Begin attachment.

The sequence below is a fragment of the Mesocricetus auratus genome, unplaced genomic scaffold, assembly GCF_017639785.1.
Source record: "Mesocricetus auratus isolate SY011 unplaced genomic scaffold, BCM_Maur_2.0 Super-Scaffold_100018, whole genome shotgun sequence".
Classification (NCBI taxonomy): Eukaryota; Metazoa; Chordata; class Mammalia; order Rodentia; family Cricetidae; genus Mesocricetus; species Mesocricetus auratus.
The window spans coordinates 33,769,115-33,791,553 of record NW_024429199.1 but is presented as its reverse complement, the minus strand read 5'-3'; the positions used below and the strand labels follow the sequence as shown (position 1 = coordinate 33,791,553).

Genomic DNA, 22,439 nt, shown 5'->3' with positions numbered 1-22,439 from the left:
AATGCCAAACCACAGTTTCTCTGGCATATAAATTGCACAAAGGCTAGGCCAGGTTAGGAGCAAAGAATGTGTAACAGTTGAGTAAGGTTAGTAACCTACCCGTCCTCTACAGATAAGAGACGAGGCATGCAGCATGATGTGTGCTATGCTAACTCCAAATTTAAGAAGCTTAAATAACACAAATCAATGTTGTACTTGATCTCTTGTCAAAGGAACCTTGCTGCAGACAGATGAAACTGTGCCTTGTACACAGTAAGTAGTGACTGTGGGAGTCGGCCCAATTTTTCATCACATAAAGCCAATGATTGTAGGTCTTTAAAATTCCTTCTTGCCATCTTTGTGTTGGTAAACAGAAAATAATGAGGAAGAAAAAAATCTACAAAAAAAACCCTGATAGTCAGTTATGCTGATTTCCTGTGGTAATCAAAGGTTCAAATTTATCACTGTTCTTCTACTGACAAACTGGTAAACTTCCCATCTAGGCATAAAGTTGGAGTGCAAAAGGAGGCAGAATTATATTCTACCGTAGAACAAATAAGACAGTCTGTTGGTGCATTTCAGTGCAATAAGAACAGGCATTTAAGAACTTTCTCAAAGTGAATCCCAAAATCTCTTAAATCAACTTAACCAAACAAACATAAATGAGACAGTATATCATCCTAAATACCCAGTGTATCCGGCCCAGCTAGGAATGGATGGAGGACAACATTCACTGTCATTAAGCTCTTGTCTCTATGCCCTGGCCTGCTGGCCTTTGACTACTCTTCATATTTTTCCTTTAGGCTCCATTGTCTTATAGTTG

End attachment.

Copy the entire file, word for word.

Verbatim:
The sequence below is a fragment of the Mesocricetus auratus genome, unplaced genomic scaffold, assembly GCF_017639785.1.
Source record: "Mesocricetus auratus isolate SY011 unplaced genomic scaffold, BCM_Maur_2.0 Super-Scaffold_100018, whole genome shotgun sequence".
Classification (NCBI taxonomy): Eukaryota; Metazoa; Chordata; class Mammalia; order Rodentia; family Cricetidae; genus Mesocricetus; species Mesocricetus auratus.
The window spans coordinates 33,769,115-33,791,553 of record NW_024429199.1 but is presented as its reverse complement, the minus strand read 5'-3'; the positions used below and the strand labels follow the sequence as shown (position 1 = coordinate 33,791,553).

Genomic DNA, 22,439 nt, shown 5'->3' with positions numbered 1-22,439 from the left:
AATGCCAAACCACAGTTTCTCTGGCATATAAATTGCACAAAGGCTAGGCCAGGTTAGGAGCAAAGAATGTGTAACAGTTGAGTAAGGTTAGTAACCTACCCGTCCTCTACAGATAAGAGACGAGGCATGCAGCATGATGTGTGCTATGCTAACTCCAAATTTAAGAAGCTTAAATAACACAAATCAATGTTGTACTTGATCTCTTGTCAAAGGAACCTTGCTGCAGACAGATGAAACTGTGCCTTGTACACAGTAAGTAGTGACTGTGGGAGTCGGCCCAATTTTTCATCACATAAAGCCAATGATTGTAGGTCTTTAAAATTCCTTCTTGCCATCTTTGTGTTGGTAAACAGAAAATAATGAGGAAGAAAAAAATCTACAAAAAAAACCCTGATAGTCAGTTATGCTGATTTCCTGTGGTAATCAAAGGTTCAAATTTATCACTGTTCTTCTACTGACAAACTGGTAAACTTCCCATCTAGGCATAAAGTTGGAGTGCAAAAGGAGGCAGAATTATATTCTACCGTAGAACAAATAAGACAGTCTGTTGGTGCATTTCAGTGCAATAAGAACAGGCATTTAAGAACTTTCTCAAAGTGAATCCCAAAATCTCTTAAATCAACTTAACCAAACAAACATAAATGAGACAGTATATCATCCTAAATACCCAGTGTATCCGGCCCAGCTAGGAATGGATGGAGGACAACATTCACTGTCATTAAGCTCTTGTCTCTATGCCCTGGCCTGCTGGCCTTTGACTACTCTTCATATTTTTCCTTTAGGCTCCATTGTCTTATAGTTG